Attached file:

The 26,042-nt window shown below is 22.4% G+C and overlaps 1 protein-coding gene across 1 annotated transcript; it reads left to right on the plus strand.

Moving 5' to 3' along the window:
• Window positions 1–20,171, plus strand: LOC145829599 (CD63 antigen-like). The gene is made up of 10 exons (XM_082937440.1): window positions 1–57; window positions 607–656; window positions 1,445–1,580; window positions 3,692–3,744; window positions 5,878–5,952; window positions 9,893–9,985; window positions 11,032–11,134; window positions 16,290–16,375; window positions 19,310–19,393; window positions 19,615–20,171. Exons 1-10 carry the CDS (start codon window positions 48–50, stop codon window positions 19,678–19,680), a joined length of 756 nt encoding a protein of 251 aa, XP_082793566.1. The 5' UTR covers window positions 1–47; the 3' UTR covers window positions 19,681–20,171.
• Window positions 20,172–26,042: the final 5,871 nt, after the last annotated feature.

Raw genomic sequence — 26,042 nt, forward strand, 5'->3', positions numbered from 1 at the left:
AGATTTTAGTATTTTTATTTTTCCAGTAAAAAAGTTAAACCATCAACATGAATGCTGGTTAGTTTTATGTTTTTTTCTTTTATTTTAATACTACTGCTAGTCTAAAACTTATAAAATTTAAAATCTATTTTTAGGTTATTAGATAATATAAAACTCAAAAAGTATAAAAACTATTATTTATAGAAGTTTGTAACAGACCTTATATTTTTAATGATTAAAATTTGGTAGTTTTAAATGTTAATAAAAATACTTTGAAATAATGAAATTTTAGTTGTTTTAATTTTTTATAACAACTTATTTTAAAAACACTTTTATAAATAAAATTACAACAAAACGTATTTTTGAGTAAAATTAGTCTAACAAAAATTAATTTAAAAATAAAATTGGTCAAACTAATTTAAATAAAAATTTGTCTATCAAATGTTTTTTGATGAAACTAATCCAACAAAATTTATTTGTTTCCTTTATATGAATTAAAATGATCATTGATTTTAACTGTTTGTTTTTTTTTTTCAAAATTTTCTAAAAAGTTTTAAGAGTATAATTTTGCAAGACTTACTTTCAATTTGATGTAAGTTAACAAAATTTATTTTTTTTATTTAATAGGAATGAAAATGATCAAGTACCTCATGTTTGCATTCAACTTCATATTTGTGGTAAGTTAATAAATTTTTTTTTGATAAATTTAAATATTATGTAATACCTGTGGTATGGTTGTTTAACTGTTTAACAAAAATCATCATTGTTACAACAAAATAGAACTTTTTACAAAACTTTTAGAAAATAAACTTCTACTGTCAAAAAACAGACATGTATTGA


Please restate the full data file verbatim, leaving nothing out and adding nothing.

The 26,042-nt window shown below is 22.4% G+C and overlaps 1 protein-coding gene across 1 annotated transcript; it reads left to right on the plus strand.

Moving 5' to 3' along the window:
• Window positions 1–20,171, plus strand: LOC145829599 (CD63 antigen-like). The gene is made up of 10 exons (XM_082937440.1): window positions 1–57; window positions 607–656; window positions 1,445–1,580; window positions 3,692–3,744; window positions 5,878–5,952; window positions 9,893–9,985; window positions 11,032–11,134; window positions 16,290–16,375; window positions 19,310–19,393; window positions 19,615–20,171. Exons 1-10 carry the CDS (start codon window positions 48–50, stop codon window positions 19,678–19,680), a joined length of 756 nt encoding a protein of 251 aa, XP_082793566.1. The 5' UTR covers window positions 1–47; the 3' UTR covers window positions 19,681–20,171.
• Window positions 20,172–26,042: the final 5,871 nt, after the last annotated feature.

Raw genomic sequence — 26,042 nt, forward strand, 5'->3', positions numbered from 1 at the left:
AGATTTTAGTATTTTTATTTTTCCAGTAAAAAAGTTAAACCATCAACATGAATGCTGGTTAGTTTTATGTTTTTTTCTTTTATTTTAATACTACTGCTAGTCTAAAACTTATAAAATTTAAAATCTATTTTTAGGTTATTAGATAATATAAAACTCAAAAAGTATAAAAACTATTATTTATAGAAGTTTGTAACAGACCTTATATTTTTAATGATTAAAATTTGGTAGTTTTAAATGTTAATAAAAATACTTTGAAATAATGAAATTTTAGTTGTTTTAATTTTTTATAACAACTTATTTTAAAAACACTTTTATAAATAAAATTACAACAAAACGTATTTTTGAGTAAAATTAGTCTAACAAAAATTAATTTAAAAATAAAATTGGTCAAACTAATTTAAATAAAAATTTGTCTATCAAATGTTTTTTGATGAAACTAATCCAACAAAATTTATTTGTTTCCTTTATATGAATTAAAATGATCATTGATTTTAACTGTTTGTTTTTTTTTTTCAAAATTTTCTAAAAAGTTTTAAGAGTATAATTTTGCAAGACTTACTTTCAATTTGATGTAAGTTAACAAAATTTATTTTTTTTATTTAATAGGAATGAAAATGATCAAGTACCTCATGTTTGCATTCAACTTCATATTTGTGGTAAGTTAATAAATTTTTTTTTGATAAATTTAAATATTATGTAATACCTGTGGTATGGTTGTTTAACTGTTTAACAAAAATCATCATTGTTACAACAAAATAGAACTTTTTACAAAACTTTTAGAAAATAAACTTCTACTGTCAAAAAACAGACATGTATTGA